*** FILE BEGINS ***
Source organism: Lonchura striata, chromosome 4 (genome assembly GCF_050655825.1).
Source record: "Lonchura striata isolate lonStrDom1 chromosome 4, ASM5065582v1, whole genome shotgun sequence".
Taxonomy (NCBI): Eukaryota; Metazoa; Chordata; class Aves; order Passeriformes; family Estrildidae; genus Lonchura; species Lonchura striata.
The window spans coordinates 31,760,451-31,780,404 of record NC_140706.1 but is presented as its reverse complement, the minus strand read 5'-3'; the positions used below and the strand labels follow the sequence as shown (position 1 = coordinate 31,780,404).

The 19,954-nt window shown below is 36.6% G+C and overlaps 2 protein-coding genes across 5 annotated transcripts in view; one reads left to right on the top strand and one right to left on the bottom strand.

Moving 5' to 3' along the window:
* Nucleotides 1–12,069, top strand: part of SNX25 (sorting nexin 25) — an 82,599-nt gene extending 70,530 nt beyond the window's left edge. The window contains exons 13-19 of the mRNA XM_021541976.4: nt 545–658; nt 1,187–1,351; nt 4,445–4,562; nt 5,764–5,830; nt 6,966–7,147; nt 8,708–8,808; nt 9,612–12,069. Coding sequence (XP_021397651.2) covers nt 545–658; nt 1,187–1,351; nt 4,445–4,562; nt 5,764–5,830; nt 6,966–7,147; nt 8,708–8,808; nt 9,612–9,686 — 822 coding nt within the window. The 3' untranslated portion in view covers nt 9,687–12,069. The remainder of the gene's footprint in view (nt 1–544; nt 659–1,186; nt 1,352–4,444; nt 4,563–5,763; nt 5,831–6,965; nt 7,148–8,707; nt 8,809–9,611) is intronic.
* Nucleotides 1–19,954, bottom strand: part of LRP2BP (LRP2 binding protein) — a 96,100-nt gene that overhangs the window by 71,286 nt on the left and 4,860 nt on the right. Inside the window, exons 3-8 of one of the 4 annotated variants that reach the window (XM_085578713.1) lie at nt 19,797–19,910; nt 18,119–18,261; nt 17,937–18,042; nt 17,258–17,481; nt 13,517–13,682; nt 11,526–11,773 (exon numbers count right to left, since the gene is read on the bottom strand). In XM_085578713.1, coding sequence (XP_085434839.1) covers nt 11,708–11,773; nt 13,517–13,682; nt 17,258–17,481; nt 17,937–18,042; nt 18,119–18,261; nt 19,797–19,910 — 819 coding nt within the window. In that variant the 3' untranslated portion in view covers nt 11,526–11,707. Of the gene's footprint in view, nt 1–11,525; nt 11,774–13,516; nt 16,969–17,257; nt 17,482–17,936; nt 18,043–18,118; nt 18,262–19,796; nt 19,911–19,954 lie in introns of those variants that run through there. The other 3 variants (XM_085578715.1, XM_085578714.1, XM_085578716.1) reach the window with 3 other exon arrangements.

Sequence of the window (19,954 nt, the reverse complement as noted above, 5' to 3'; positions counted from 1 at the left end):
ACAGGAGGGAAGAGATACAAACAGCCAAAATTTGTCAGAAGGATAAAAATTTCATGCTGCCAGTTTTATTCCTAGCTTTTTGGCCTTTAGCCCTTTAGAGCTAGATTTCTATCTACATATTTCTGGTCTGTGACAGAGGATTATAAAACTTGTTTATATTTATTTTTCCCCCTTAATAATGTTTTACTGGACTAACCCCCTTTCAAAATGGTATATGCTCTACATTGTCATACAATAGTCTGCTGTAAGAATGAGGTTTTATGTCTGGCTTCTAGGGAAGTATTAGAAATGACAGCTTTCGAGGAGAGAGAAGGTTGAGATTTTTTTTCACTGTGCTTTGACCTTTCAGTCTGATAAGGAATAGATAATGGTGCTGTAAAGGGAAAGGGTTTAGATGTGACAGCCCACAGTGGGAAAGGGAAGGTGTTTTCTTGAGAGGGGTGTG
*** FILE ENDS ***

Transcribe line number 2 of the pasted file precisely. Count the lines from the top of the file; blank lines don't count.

Source record: "Lonchura striata isolate lonStrDom1 chromosome 4, ASM5065582v1, whole genome shotgun sequence".